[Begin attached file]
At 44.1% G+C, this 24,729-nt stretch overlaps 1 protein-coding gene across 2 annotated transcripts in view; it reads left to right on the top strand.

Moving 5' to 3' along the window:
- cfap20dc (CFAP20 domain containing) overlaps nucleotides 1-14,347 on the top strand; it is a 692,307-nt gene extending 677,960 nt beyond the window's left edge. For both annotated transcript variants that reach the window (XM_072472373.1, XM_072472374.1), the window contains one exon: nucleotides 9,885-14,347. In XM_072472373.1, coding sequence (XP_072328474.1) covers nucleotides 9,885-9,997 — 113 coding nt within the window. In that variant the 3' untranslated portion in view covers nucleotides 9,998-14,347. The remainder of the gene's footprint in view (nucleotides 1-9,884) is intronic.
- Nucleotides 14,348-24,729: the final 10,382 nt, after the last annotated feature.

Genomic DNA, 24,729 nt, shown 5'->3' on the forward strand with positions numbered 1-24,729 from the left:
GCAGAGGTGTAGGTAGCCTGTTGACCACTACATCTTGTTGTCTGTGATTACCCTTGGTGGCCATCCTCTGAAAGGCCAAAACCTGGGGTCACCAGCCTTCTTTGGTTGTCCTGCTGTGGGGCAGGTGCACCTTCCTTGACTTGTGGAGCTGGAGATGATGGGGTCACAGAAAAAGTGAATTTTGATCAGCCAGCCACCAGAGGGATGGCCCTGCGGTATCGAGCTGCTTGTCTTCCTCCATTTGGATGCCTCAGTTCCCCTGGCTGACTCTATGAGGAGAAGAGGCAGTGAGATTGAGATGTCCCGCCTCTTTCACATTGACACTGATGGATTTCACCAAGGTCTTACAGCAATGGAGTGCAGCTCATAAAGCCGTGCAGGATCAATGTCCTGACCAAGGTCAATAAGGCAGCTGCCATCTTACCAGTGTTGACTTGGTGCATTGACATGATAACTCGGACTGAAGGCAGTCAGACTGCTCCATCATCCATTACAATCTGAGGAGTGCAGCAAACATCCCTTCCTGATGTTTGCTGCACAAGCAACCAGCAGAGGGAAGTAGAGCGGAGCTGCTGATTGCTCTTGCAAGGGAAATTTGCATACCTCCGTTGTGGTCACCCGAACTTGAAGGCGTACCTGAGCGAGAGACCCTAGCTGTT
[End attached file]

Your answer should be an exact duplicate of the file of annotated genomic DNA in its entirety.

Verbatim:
At 44.1% G+C, this 24,729-nt stretch overlaps 1 protein-coding gene across 2 annotated transcripts in view; it reads left to right on the top strand.

Moving 5' to 3' along the window:
- cfap20dc (CFAP20 domain containing) overlaps nucleotides 1-14,347 on the top strand; it is a 692,307-nt gene extending 677,960 nt beyond the window's left edge. For both annotated transcript variants that reach the window (XM_072472373.1, XM_072472374.1), the window contains one exon: nucleotides 9,885-14,347. In XM_072472373.1, coding sequence (XP_072328474.1) covers nucleotides 9,885-9,997 — 113 coding nt within the window. In that variant the 3' untranslated portion in view covers nucleotides 9,998-14,347. The remainder of the gene's footprint in view (nucleotides 1-9,884) is intronic.
- Nucleotides 14,348-24,729: the final 10,382 nt, after the last annotated feature.

Genomic DNA, 24,729 nt, shown 5'->3' on the forward strand with positions numbered 1-24,729 from the left:
GCAGAGGTGTAGGTAGCCTGTTGACCACTACATCTTGTTGTCTGTGATTACCCTTGGTGGCCATCCTCTGAAAGGCCAAAACCTGGGGTCACCAGCCTTCTTTGGTTGTCCTGCTGTGGGGCAGGTGCACCTTCCTTGACTTGTGGAGCTGGAGATGATGGGGTCACAGAAAAAGTGAATTTTGATCAGCCAGCCACCAGAGGGATGGCCCTGCGGTATCGAGCTGCTTGTCTTCCTCCATTTGGATGCCTCAGTTCCCCTGGCTGACTCTATGAGGAGAAGAGGCAGTGAGATTGAGATGTCCCGCCTCTTTCACATTGACACTGATGGATTTCACCAAGGTCTTACAGCAATGGAGTGCAGCTCATAAAGCCGTGCAGGATCAATGTCCTGACCAAGGTCAATAAGGCAGCTGCCATCTTACCAGTGTTGACTTGGTGCATTGACATGATAACTCGGACTGAAGGCAGTCAGACTGCTCCATCATCCATTACAATCTGAGGAGTGCAGCAAACATCCCTTCCTGATGTTTGCTGCACAAGCAACCAGCAGAGGGAAGTAGAGCGGAGCTGCTGATTGCTCTTGCAAGGGAAATTTGCATACCTCCGTTGTGGTCACCCGAACTTGAAGGCGTACCTGAGCGAGAGACCCTAGCTGTT